The distinction may vary from school to school, but in general, varsity sports are governed by either the National Collegiate Athletics Association (NCAA) or the National Association of Intercollegiate Athletics (NAIA). Those sports are housed in collegiate athletic departments and funded by a combination of athletics donations, university funding, licensing, and tickets. Varsity programs usually operate under oversight by the Office of Compliance to assure they are keeping up with NCAA rules.

Club sports, on the other hand, are funded by student fees, the student participants, fundraising drives, or ticket sales. They are not regulated by the NCAA or NAIA. Sometimes club sports sometimes duplicate existing university-sanctioned sports, which often happens with games such as soccer and basketball. Other times, club sports are more obscure than traditional games, such as a growing sport popularized by the Harry Potter books, Quidditch.

However, the line separating varsity and club sports is blurrier when it comes to esports. Neither the NCAA nor NAIA regulate esports, leaving the universities and colleges creating varsity esports programs to establish their own rules. As such, varsity esports programs have much more leeway in matters such as giving scholarships and finding funding sources than traditional sports operating under tight guidelines.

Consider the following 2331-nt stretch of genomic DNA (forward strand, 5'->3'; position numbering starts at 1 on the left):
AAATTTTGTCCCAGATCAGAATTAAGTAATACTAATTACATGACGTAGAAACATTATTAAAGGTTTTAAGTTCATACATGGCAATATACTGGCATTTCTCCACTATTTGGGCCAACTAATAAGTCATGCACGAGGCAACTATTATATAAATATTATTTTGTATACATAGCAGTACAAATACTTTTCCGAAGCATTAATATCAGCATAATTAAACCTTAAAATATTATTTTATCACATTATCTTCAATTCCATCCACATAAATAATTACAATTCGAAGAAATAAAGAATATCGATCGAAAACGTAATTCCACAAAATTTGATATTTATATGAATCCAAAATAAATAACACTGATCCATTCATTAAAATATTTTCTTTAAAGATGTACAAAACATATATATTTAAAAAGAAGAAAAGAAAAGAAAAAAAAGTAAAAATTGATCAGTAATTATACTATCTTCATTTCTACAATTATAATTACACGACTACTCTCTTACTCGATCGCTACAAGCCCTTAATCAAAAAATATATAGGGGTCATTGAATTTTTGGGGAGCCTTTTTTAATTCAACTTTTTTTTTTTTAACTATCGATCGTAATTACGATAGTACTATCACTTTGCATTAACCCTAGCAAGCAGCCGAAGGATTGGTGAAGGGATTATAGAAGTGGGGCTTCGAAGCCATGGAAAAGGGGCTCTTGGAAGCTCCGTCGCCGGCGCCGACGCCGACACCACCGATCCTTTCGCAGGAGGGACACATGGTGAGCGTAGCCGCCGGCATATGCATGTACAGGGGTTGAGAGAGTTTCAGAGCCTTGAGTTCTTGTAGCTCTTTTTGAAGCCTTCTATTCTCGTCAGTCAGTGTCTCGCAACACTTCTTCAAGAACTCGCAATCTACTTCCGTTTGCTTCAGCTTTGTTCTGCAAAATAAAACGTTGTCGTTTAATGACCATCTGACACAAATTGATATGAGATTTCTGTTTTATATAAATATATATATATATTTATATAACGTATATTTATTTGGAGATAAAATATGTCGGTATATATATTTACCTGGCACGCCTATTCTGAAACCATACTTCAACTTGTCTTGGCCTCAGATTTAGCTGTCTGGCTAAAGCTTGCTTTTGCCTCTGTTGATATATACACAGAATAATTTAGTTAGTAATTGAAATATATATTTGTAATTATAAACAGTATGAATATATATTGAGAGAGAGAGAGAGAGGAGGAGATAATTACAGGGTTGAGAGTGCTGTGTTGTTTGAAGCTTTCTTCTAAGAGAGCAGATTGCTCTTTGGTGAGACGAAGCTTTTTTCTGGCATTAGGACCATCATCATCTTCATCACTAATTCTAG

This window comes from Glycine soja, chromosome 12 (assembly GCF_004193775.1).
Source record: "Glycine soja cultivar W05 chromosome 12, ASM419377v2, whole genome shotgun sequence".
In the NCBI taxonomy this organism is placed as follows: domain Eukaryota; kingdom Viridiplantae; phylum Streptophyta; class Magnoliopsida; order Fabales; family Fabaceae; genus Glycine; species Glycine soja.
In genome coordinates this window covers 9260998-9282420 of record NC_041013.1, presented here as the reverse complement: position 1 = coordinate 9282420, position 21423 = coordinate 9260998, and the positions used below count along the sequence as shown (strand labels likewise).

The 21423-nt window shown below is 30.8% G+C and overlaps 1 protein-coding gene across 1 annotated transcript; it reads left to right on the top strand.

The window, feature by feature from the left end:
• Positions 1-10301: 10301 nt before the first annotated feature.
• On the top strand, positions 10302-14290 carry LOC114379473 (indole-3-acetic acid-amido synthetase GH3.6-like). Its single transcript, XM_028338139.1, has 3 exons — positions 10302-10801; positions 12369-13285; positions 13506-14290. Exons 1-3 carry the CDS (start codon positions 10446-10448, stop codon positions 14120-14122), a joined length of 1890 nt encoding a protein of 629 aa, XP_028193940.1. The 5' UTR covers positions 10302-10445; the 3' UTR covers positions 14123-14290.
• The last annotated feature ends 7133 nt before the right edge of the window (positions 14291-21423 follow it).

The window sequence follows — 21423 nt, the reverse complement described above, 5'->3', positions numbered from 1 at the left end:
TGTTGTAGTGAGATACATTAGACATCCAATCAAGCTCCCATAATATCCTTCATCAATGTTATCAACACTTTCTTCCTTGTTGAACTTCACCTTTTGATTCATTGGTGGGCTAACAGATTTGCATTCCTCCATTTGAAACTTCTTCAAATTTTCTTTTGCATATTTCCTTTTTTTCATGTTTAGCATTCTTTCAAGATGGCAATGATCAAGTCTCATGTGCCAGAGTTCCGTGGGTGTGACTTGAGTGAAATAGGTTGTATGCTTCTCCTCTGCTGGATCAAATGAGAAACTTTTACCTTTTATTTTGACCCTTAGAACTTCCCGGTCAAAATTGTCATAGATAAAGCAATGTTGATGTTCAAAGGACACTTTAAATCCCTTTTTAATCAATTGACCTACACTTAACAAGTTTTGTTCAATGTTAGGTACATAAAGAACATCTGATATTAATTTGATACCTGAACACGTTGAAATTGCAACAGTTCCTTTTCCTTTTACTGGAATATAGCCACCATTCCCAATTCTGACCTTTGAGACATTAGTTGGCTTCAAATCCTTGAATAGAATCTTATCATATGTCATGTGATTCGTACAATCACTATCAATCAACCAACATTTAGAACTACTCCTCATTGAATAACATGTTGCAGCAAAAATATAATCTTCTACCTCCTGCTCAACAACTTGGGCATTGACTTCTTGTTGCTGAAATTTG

The BSU esports teams didn’t get their university-sponsored PCs until December of 2017. In its first year, the program’s viewership, including on its YouTube and Twitch channels, already exceeded attendance of the majority of the university’s varsity sports (though far behind the most popular, including football and basketball).

Haskell expects esports viewership numbers to multiply for BSU and across the collegiate esports landscape. He also predicts more universities and colleges will jump into the game even if they must figure things out as they go.

“We didn’t even have computers in the beginning,” Haskell says. “We didn’t have a room. We just said, ‘Guess what? We’re a varsity program.’ And we went from there.”

Soulliere expects many more schools to follow suit as esports viewership grows around the globe.

“This is the start of something amazing,” he says. “I can’t wait to see where college esports is in five to 10 years.”

Patrick Soulliere
Global eSports Gaming Marketing Manager at Ballistix

“Everyone knows how expensive college is,” Soulliere says. “Imagine if a gamer could pay part or all of that from gaming sponsorships. I hope this stays and helps some students that would otherwise struggle financially to have an easier and less stressful college experience.”